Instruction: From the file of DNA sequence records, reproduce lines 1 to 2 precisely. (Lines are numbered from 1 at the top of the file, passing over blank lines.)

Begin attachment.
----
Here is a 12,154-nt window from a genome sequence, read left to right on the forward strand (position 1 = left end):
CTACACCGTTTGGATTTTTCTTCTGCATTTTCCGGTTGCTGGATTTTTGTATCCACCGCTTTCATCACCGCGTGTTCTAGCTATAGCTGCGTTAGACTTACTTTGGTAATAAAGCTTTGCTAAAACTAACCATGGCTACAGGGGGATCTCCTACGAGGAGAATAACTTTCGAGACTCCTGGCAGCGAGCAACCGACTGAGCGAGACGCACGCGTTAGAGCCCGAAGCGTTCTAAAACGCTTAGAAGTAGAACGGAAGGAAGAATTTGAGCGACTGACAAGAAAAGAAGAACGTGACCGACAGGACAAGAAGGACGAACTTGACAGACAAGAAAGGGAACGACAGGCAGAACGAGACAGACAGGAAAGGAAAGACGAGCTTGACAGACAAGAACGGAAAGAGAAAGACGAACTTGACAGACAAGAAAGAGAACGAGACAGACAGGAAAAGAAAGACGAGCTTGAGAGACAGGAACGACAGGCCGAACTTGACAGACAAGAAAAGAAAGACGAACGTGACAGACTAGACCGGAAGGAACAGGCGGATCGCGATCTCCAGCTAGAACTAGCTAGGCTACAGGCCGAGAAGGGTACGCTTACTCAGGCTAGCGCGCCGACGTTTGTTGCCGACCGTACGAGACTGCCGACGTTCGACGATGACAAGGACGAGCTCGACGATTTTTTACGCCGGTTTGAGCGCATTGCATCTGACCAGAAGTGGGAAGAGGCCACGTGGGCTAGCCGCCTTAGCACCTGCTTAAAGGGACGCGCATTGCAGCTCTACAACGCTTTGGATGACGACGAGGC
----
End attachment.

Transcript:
Here is a 12,154-nt window from a genome sequence, read left to right on the forward strand (position 1 = left end):
CTACACCGTTTGGATTTTTCTTCTGCATTTTCCGGTTGCTGGATTTTTGTATCCACCGCTTTCATCACCGCGTGTTCTAGCTATAGCTGCGTTAGACTTACTTTGGTAATAAAGCTTTGCTAAAACTAACCATGGCTACAGGGGGATCTCCTACGAGGAGAATAACTTTCGAGACTCCTGGCAGCGAGCAACCGACTGAGCGAGACGCACGCGTTAGAGCCCGAAGCGTTCTAAAACGCTTAGAAGTAGAACGGAAGGAAGAATTTGAGCGACTGACAAGAAAAGAAGAACGTGACCGACAGGACAAGAAGGACGAACTTGACAGACAAGAAAGGGAACGACAGGCAGAACGAGACAGACAGGAAAGGAAAGACGAGCTTGACAGACAAGAACGGAAAGAGAAAGACGAACTTGACAGACAAGAAAGAGAACGAGACAGACAGGAAAAGAAAGACGAGCTTGAGAGACAGGAACGACAGGCCGAACTTGACAGACAAGAAAAGAAAGACGAACGTGACAGACTAGACCGGAAGGAACAGGCGGATCGCGATCTCCAGCTAGAACTAGCTAGGCTACAGGCCGAGAAGGGTACGCTTACTCAGGCTAGCGCGCCGACGTTTGTTGCCGACCGTACGAGACTGCCGACGTTCGACGATGACAAGGACGAGCTCGACGATTTTTTACGCCGGTTTGAGCGCATTGCATCTGACCAGAAGTGGGAAGAGGCCACGTGGGCTAGCCGCCTTAGCACCTGCTTAAAGGGACGCGCATTGCAGCTCTACAACGCTTTGGATGACGACGAGGC